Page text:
Making A Biblical Decision

You are riding along with me as I seek to determine if I should return to biblical counseling as a vocation. I am using my own real-life situation to help you learn how to make a biblical decision.  As I have said previously, there are many wrong ways to make decisions, thinking that you are going to include God in the process.  Dreams, gut feelings, extra-biblical revelation, hunches and following my heart are out.

It is appropriate to seek wise counsel and to pray for wisdom and revelation as you read the Word of God. 

But if any of you lacks wisdom, let him ask of God, who gives to all generously and without reproach, and it will be given to him. James 1:5 (NASB)

As I am praying for God's will to be revealed another important point is to realize that the idea of "being in the center of God's perfect will" is a fantasy. There is no teaching in Scripture that tells me I will find or be in the center of God's perfect will. Romans 12:2 is often (wrongly) cited as a proof-text for this idea. When I am living a holy life, a life submitted to the Spirit of God, submitted to the moral will of God then I will be glorifying God by how I live and then I will be "proving what the will of God is, that which is good and acceptable and perfect." (Romans 12:2b)

When I learn God's will in my situation I must be willing to accept it as the sovereign will of God. I must be willing to accept that this is God's present answer to the question. It may not be His final answer, but if I conclude that I must remain in my present circumstances for now God has not only a purpose for it but a plan in it.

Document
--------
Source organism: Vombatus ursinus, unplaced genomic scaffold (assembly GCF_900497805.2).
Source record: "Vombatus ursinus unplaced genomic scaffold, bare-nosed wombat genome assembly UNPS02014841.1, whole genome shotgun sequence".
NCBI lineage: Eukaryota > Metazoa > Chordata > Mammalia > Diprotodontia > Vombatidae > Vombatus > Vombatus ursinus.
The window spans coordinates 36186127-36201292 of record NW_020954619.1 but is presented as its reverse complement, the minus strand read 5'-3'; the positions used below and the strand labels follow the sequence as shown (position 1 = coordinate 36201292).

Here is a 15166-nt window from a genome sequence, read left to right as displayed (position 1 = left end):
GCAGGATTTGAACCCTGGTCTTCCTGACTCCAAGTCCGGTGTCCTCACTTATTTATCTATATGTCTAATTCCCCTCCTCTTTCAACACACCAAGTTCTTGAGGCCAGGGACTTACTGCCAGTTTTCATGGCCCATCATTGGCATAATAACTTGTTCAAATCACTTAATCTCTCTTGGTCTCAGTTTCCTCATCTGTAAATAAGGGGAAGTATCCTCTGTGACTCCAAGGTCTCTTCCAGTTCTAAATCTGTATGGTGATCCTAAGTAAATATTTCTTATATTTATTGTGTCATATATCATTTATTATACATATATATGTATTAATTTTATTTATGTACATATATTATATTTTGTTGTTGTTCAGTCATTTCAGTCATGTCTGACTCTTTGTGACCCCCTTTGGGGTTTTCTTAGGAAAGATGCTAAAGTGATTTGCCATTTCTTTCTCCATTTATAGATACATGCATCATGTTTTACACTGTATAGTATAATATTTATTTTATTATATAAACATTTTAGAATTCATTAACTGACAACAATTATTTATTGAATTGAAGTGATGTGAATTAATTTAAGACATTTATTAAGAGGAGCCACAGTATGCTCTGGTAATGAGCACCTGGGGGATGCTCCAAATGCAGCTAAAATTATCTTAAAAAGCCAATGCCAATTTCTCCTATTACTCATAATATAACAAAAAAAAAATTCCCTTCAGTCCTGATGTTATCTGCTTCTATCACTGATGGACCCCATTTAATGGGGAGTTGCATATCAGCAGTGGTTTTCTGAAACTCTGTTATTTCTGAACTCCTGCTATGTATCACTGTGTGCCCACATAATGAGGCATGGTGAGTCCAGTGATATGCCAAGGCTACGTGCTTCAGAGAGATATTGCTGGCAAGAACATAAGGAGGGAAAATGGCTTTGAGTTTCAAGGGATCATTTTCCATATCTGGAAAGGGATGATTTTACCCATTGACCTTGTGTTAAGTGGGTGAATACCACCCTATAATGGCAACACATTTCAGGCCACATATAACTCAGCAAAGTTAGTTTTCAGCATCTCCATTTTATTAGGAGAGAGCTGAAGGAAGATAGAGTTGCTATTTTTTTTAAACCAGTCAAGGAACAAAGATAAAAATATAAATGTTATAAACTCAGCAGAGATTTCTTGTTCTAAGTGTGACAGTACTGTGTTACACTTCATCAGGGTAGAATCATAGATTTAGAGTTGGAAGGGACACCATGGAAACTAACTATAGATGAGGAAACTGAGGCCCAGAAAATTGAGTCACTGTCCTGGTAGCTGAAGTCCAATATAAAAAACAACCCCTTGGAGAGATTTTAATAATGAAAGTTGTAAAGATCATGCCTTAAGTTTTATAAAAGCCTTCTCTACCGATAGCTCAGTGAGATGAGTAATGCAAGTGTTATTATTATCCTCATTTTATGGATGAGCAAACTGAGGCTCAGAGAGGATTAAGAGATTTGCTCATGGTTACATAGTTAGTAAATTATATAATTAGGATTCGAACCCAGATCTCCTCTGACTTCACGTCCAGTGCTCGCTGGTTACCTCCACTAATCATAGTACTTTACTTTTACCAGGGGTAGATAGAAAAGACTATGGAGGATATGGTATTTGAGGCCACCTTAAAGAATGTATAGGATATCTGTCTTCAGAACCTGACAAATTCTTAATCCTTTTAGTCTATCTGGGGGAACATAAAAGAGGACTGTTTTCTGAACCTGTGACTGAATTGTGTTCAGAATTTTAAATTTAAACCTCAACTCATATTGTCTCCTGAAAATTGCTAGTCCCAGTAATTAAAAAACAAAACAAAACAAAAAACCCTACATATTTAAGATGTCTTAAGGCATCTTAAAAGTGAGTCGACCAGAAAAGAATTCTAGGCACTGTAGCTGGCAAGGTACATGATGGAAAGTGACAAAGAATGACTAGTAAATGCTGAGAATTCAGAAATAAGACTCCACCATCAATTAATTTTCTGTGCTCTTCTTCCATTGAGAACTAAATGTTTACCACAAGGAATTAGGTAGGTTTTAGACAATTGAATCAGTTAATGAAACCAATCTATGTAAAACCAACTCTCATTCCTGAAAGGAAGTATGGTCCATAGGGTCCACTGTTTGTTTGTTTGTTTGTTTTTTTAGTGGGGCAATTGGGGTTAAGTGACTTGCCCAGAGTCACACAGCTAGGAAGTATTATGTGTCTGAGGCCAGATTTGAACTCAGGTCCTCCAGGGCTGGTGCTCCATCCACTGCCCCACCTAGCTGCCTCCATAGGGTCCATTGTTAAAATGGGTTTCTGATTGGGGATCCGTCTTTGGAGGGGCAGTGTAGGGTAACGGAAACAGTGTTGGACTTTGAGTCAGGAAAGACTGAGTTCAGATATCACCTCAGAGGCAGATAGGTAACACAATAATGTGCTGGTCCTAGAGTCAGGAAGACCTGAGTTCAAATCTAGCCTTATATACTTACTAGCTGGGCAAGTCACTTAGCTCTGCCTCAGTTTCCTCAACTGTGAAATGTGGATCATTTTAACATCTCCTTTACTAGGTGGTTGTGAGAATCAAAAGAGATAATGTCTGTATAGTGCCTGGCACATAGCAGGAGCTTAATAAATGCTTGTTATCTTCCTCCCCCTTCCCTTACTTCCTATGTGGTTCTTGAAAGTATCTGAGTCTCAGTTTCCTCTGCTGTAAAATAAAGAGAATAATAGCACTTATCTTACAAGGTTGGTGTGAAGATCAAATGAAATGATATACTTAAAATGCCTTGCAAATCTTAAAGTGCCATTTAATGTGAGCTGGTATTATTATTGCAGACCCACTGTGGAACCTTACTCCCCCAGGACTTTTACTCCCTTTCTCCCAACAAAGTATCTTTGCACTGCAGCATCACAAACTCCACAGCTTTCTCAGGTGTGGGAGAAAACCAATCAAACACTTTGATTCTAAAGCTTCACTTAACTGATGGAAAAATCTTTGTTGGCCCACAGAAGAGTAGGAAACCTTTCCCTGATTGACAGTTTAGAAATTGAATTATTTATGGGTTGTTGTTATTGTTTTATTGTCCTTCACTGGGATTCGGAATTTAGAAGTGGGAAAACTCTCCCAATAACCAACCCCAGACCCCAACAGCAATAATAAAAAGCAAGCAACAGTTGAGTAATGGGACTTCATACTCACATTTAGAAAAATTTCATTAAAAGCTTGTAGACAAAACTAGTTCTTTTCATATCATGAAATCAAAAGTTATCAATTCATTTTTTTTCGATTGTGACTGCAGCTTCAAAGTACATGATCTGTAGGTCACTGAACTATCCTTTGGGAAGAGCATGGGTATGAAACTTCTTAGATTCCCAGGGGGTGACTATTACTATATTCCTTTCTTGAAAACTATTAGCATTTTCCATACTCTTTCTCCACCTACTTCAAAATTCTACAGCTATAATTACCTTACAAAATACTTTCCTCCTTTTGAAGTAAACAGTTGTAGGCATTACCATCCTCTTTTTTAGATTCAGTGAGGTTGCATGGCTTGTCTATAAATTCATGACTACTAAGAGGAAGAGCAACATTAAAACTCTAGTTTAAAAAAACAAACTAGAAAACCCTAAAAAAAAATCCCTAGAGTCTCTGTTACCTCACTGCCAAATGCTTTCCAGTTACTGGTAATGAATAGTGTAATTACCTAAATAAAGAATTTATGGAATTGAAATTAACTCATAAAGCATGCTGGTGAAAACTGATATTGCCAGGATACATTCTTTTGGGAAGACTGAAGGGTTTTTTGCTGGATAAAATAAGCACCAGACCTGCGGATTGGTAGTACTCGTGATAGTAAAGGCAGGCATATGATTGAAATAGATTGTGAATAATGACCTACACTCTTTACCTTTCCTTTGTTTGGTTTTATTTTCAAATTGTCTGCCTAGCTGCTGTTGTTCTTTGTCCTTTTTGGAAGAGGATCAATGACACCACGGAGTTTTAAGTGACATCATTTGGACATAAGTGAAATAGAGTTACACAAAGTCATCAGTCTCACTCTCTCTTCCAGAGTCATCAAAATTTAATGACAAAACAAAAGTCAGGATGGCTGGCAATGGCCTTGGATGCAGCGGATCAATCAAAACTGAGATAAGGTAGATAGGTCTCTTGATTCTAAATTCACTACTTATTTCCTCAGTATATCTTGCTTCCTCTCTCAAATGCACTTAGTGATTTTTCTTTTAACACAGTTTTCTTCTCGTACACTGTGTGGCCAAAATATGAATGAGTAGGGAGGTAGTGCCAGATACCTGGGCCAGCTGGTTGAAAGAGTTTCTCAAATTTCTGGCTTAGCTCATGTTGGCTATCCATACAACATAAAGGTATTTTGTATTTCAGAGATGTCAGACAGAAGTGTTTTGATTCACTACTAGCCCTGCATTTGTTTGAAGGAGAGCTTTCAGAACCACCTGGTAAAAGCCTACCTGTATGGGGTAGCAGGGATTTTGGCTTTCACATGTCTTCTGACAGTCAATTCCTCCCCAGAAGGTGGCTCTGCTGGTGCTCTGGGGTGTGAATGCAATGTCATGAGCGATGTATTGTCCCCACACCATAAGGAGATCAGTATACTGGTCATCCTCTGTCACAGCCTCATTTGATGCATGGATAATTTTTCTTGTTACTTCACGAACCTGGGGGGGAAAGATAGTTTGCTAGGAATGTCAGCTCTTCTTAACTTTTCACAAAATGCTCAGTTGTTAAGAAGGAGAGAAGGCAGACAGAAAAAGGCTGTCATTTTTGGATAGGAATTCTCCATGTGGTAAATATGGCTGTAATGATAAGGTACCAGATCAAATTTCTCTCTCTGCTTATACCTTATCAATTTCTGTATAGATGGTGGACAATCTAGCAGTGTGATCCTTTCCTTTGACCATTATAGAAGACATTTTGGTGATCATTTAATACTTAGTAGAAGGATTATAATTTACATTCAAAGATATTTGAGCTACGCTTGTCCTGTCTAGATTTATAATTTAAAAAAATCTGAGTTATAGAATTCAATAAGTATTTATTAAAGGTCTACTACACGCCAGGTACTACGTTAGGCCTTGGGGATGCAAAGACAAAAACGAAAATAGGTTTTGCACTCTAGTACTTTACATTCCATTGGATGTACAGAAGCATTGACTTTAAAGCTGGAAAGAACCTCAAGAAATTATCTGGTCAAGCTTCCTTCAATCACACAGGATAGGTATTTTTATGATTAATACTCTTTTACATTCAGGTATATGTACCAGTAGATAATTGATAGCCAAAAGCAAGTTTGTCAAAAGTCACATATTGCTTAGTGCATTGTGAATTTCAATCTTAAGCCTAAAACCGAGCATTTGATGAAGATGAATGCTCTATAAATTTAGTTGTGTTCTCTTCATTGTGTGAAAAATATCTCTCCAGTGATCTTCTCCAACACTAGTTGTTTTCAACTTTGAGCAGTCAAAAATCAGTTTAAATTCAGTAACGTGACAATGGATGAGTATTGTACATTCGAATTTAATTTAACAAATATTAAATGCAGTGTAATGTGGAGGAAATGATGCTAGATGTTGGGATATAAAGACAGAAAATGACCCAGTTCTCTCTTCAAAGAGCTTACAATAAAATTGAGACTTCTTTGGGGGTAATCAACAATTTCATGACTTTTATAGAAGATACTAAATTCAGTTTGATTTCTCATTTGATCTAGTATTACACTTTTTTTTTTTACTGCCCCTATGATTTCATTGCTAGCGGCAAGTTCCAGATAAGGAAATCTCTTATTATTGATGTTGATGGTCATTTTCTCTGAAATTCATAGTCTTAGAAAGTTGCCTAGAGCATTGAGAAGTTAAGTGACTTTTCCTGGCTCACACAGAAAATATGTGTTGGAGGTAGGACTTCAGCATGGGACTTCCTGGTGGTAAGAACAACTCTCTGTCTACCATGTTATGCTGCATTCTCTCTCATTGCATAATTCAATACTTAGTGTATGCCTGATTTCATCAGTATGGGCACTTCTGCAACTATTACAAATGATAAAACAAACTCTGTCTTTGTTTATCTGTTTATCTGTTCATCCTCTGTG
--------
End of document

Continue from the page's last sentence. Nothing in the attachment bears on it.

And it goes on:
God is never surprised by my circumstances, He is often the originator of them. He brings things and people into my life to help me to grow and change according to His good pleasure. He ordains all of the issues of my days and is working in the midst of them to conform me into the image and likeness of Jesus Christ my Lord (Romans 8:28-29). As a Christian I am convinced that God is leading me to the place where I will bring Him the most honor and the most glory. This once again confirms that I am not truly the focus, I am the vehicle. I am who God chooses to glorify Himself through when it glorifies Him to do so.

I can be confident in this: If God allows me to return to vocational ministry and leave my job it will glorify Him, and if God allows me to remain in my present circumstances (and as an added bonus I respond rightly) He will be glorified.